Tony Douglas passed away Wednesday morning following a bout with cancer.
"Angels called him home," said his wife, Mim.
In February 2012, Douglas was diagnosed with lymphoma. After 16 cycles of chemotherapy, the cancer went into remission. But in September 2012, Douglas started to get sick again. Doctors told him the cancer had returned.
Visitation will be January 25 at the Carol-Lehr Funeral Home in Athens from 6 to 8 p.m. The funeral is scheduled for 2 p.m. on January 26 at the First Baptist Church in Athens. Tony will be laid to rest at the Athens City Cemetery.
"He loved Athens. It was home. And he let everyone know that Athens was the love of his life," Mim said.
From Tony's website:
Tony Douglas was born April 12, 1929, in Martins Mill, Texas, to Hubert and Artie Jones Douglas. He grew up on a farm and went to school in Martins Mill and enjoyed hunting and fishing along Kickapoo Creek.
He attended Hobbs Missionary Baptist Church with his family and there he developed his love for singing. As a young boy, he often led the singing.
Tony also learned to love country music while listening to an old battery-operated radio at a neighbor's house. Every Saturday night they would listen to the Grand Ole Opry. When he became a little older, his family got their own radio and he never missed a show. He always wished in some way, he could be a small part of country music.
In 1949, Tony married Mim Reaves from the Colfax community. In 1952, he was drafted into the Army and was sent to Kaiserslautern, Germany, where he served 18 months with the 45th Anti-Aircraft Battalion.
During this time, Tony took every opportunity to learn songs by some of his favorite performers as Hank Williams, Lefty Frizzell and Webb Pierce.
One night he was headed to his room singing Hank Williams' "Long Gone Lonesome Blues" when someone asked him if he sang professionally before he came into the Army. They had never heard anybody sing a Hank Williams song like that. Tony was flattered but he had never sung these songs to an audience before.
He was asked to come to the jam session that night and some of the guys asked him to sing. He did, and it felt so natural, he was hooked! The next night there was a big show going on at the service club and he was asked to sing a song. He sang "Long Gone Lonesome Blues" and the crowd screamed, hollered and stood up to cheer for him. The bug "bit" him and he's been at it ever since.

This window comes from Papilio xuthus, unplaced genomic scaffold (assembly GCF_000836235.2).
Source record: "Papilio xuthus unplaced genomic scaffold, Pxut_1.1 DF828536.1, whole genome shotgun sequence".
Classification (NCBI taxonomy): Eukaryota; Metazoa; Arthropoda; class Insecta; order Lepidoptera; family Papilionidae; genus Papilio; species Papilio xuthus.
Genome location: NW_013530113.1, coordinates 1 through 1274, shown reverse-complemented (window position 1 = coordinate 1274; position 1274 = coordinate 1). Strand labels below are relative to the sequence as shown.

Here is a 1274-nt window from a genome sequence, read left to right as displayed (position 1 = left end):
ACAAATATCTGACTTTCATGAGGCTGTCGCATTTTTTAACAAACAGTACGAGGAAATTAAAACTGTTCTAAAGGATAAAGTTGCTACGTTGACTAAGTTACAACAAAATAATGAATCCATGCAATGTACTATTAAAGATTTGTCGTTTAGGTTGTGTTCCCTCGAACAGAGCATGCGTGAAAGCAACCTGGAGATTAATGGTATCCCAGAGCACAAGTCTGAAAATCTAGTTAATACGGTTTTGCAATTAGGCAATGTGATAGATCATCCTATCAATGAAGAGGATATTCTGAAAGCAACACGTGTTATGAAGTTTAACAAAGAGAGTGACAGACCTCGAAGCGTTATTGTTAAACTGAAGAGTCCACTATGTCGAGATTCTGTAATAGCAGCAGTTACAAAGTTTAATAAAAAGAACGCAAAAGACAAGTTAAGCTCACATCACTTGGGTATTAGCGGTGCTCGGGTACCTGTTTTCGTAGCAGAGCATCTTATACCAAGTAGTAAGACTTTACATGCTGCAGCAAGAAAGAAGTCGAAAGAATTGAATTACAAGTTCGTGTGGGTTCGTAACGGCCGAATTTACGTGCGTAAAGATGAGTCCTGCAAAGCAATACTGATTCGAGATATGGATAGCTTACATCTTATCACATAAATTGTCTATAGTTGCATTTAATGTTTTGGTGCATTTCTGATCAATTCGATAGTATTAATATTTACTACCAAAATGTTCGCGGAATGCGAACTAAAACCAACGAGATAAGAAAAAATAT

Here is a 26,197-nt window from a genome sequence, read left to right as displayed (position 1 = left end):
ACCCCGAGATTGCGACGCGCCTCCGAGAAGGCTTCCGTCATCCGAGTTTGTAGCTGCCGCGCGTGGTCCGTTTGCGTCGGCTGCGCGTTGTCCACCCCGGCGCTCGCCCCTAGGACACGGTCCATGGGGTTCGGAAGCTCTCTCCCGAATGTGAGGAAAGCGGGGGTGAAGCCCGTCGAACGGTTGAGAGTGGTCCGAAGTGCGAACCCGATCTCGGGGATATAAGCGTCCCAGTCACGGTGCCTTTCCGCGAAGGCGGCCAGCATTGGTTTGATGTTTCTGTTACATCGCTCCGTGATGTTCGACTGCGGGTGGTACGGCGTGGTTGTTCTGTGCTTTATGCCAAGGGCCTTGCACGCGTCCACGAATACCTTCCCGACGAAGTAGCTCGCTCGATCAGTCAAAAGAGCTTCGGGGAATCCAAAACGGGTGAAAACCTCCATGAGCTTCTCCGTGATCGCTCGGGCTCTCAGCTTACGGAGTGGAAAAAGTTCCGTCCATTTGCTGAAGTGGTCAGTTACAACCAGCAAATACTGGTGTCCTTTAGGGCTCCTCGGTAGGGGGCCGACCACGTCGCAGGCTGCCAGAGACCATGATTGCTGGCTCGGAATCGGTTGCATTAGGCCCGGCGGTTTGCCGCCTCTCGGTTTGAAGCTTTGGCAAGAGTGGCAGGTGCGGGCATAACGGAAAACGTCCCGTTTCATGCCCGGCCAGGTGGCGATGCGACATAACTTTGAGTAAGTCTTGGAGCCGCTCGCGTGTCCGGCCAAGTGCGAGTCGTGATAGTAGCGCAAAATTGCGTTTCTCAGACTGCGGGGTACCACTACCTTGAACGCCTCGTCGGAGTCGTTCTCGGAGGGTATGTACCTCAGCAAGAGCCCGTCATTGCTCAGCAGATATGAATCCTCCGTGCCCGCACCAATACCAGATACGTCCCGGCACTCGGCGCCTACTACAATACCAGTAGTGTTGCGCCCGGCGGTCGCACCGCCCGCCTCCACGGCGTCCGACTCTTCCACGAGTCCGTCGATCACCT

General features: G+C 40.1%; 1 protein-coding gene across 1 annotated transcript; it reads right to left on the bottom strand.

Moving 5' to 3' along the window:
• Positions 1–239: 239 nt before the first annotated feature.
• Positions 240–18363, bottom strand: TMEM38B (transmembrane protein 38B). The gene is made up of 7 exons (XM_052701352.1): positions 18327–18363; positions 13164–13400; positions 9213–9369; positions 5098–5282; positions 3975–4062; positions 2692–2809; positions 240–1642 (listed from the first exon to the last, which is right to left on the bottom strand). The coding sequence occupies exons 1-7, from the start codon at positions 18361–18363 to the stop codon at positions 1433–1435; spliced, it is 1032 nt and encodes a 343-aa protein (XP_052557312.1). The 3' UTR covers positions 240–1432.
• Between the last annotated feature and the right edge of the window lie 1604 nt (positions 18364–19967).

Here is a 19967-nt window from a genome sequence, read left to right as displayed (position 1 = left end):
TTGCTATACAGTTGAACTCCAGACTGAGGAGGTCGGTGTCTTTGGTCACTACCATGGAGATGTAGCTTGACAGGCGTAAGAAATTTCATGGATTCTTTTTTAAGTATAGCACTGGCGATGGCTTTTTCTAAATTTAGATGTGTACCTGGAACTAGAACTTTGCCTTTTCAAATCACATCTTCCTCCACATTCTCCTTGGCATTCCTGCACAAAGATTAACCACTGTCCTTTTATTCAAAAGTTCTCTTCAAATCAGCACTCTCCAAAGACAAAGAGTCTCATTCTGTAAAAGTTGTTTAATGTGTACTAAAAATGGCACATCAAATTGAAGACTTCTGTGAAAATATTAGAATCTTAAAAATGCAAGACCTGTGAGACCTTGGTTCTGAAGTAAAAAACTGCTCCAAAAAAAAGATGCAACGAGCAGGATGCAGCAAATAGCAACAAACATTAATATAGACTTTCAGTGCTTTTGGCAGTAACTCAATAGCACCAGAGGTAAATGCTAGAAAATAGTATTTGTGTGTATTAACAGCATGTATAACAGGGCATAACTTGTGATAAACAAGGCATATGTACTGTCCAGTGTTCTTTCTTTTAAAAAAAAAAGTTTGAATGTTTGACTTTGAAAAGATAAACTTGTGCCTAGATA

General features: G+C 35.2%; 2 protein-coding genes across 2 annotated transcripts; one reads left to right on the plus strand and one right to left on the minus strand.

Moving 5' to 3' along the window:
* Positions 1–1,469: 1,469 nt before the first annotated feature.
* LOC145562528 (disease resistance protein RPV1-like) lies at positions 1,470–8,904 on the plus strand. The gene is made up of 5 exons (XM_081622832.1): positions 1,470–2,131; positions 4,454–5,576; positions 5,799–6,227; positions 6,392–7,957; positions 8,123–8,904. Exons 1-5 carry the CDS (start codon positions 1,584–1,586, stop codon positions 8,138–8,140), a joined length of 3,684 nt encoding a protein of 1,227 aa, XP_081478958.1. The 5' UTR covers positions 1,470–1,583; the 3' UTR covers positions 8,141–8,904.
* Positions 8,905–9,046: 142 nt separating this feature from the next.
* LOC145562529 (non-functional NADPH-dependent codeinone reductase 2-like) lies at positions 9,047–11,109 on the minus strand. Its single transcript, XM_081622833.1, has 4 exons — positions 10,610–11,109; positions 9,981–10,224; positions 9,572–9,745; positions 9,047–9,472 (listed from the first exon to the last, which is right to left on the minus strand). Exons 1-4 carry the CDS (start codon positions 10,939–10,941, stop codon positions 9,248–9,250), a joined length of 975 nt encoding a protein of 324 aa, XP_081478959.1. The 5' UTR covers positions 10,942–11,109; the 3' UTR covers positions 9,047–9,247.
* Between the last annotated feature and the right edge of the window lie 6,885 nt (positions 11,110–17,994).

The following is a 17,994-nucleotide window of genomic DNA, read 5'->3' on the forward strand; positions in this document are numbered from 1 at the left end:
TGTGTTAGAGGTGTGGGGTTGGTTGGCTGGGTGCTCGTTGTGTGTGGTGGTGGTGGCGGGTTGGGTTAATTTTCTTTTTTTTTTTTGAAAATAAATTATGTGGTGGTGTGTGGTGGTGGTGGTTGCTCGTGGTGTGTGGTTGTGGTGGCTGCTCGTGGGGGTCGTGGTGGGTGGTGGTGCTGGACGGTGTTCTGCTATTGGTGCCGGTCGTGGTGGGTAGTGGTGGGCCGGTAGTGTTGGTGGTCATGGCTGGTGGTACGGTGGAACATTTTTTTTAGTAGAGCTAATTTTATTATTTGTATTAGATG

While in Germany, he wrote the song "Echoes of You" for his wife, Mim, which was on his first record release.
Tony was discharged in 1954 and was employed by the local Safeway store in Athens and later Lone Star Gas Company.
With the great desire to sing, he made the Saturday night circuit of small community musicals - a different one every week.
After attempting to audition on four or five occasions at the Cowtown Hoedown in Ft. Worth, Texas, he was finally granted permission to sing one song. Upon receiving a number of encores, he was asked to become a regular member of the show. It was during this time, he recorded his first record "Old Blue Monday" b/w "Echoes of You" which was on the Cowtown Hoedown label.
One Saturday night, Johnny Horton appeared as a special guest at the Hoedown. Johnny's manager, Tilman Franks, invited Tony to appear as a guest on the Louisiana Hayride. After Tony's second appearance at the Hayride, he signed a three-year-contract.
In the fall of 1957, Tony and Mr. Franks went to Nashville where they met Jim Denny, General Manager of the Grand Ole Opry. Tony was offered a three-year contract but due to a clause which stipulated residing in Nashville, Tony turned it down. He returned to Athens and fulfilled his contract with the Hayride, where he performed until it closed in 1960.
In 1961, after Tony's recording of "SHRIMPIN‘" gained national attention, his band acquired the name ‘The Shrimpers; hence, it has since been Tony Douglas and The Shrimpers.
On October 5, 1962, "HIS ‘N HERS" was released which set the stage for Tony and The Shrimpers to "hit the road". This was a big turning point in his career.
Another great single "THANK YOU FOR TOUCHING MY LIFE" was released in 1972. Tony also formed CMU Productions (Country Music Unlimited) and toured across the country performing shows in numerous states with guest appearances from the stars of The Grand Ole Opry. Names such as Ernest Tubb, Charlie Walker, Dolly Parton, Osbourn Bros., Porter Wagoner, Leona Williams, Johnny Russell, Kenny Price were among the list who entertained.
In May 1974, Tony was invited to the annual Jimmie Rodgers Memorial Festival in Meridian, Mississippi. He participated in the Festival eleven consecutive years and called Meridian his "home away from home". It was at the beautiful Temple Theatre in Meridian where Tony recorded his first live album entitled "MERIDIAN LIVE".
In the early 1990's, he recorded "THANK YOU, LORD FOR MAKING HER MIINE". When the radio stations didn't respond, it was quite a disappointment to Tony and he totally quit performing for three years, after performing for over thirty years in country music.
After encouragement from fans and family, he began doing shows again. His country disciplined up-bringing made a big impact on his life. He hopes to always be remembered as "a man who kept his shows clean, where you could always take the family and not be afraid of what might be said or done on stage".
Tony's latest CD, "SAVED THE BEST FOR LAST" has been a great challenge. Songs so different from anything he has ever done; such as - "MORE AFRAID OF LIVING". But after much effort and determination, the project has been completed. Perhaps he will gain some new fans and for sure, he'll keep the faithful.
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